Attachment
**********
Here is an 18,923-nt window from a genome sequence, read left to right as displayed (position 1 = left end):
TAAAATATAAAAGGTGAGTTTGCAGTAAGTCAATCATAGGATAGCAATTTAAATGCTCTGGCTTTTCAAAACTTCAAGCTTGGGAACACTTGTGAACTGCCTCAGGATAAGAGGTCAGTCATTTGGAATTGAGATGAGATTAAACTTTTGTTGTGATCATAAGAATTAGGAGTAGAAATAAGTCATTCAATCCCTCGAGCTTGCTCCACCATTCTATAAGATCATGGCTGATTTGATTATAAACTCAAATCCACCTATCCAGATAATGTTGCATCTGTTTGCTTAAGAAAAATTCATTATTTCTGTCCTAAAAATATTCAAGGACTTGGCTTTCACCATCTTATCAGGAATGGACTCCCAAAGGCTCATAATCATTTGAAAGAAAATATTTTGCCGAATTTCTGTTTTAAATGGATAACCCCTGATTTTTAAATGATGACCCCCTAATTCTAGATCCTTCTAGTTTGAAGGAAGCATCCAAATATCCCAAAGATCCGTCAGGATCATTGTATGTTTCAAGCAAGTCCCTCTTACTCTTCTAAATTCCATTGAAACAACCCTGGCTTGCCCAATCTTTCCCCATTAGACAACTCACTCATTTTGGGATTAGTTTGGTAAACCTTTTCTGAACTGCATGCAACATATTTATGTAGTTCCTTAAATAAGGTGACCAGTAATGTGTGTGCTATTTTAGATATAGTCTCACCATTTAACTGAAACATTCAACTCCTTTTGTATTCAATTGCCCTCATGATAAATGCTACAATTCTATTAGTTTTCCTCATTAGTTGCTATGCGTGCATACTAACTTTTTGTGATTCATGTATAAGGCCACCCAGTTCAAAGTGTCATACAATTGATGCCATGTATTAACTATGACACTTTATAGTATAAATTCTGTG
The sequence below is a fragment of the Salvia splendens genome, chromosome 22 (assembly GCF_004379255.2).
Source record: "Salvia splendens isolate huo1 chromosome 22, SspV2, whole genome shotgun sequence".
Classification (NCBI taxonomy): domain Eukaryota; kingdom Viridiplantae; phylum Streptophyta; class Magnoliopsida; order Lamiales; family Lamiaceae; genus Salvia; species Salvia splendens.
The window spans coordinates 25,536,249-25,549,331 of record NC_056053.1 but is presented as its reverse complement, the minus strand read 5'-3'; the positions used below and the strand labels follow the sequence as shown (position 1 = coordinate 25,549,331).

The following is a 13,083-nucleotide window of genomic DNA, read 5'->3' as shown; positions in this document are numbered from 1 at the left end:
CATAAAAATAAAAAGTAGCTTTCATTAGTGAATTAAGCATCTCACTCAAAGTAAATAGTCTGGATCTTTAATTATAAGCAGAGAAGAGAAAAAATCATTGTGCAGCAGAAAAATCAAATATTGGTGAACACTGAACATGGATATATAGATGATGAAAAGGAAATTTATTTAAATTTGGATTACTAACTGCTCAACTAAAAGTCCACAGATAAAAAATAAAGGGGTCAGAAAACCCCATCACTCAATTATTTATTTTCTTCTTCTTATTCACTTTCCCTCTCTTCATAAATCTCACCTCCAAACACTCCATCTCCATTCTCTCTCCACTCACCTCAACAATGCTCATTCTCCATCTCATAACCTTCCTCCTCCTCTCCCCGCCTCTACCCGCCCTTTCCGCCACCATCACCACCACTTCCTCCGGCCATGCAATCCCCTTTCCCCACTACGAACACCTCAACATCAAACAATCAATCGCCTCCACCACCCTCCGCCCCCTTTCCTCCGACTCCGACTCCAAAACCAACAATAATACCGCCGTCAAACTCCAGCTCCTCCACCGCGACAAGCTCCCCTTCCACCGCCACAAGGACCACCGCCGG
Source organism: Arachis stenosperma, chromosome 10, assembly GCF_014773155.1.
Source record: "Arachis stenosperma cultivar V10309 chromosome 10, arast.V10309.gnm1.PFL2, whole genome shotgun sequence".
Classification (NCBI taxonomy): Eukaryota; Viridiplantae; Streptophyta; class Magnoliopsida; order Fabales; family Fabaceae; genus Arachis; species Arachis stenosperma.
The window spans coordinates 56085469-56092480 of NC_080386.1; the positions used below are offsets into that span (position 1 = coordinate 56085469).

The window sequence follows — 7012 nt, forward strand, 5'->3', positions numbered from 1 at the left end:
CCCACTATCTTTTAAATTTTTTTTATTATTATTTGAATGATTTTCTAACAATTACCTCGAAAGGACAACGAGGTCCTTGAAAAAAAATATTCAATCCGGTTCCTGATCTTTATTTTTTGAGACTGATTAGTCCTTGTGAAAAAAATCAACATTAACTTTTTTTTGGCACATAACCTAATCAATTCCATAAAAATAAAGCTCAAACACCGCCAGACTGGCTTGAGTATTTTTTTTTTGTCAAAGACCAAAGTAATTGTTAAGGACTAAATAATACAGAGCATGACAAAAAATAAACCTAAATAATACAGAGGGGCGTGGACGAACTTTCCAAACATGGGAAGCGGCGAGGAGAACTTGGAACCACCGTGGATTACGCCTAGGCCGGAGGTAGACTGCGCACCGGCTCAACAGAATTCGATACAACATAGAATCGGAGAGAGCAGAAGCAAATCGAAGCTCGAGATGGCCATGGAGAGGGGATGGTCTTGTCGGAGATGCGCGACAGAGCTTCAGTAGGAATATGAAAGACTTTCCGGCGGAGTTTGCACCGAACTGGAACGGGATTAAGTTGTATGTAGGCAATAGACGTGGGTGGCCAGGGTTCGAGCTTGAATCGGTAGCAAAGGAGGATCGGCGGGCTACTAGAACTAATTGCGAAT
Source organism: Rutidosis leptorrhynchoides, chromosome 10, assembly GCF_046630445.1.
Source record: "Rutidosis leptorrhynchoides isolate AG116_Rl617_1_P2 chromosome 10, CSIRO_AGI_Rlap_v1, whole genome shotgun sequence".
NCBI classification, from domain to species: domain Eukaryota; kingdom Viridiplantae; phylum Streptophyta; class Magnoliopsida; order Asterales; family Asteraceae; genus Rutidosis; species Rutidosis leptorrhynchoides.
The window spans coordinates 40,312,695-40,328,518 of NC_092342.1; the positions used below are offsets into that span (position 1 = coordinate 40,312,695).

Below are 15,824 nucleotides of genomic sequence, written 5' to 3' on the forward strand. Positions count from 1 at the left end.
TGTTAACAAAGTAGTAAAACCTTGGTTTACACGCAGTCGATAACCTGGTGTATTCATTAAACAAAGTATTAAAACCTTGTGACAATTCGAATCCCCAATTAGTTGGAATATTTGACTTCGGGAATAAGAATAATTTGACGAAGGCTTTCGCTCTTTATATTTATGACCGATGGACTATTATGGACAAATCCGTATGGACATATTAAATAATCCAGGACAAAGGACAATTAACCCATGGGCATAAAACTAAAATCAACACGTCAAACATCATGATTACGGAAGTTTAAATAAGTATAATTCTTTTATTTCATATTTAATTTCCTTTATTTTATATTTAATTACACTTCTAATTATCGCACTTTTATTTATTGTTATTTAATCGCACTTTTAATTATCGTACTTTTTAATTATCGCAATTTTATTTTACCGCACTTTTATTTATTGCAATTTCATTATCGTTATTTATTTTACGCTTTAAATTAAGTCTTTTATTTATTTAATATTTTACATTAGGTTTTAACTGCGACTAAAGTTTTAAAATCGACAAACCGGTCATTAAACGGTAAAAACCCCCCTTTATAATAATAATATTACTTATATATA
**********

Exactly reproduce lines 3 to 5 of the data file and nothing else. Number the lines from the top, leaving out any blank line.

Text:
The sequence below is a fragment of the Salvia splendens genome, chromosome 22 (assembly GCF_004379255.2).
Source record: "Salvia splendens isolate huo1 chromosome 22, SspV2, whole genome shotgun sequence".
Classification (NCBI taxonomy): domain Eukaryota; kingdom Viridiplantae; phylum Streptophyta; class Magnoliopsida; order Lamiales; family Lamiaceae; genus Salvia; species Salvia splendens.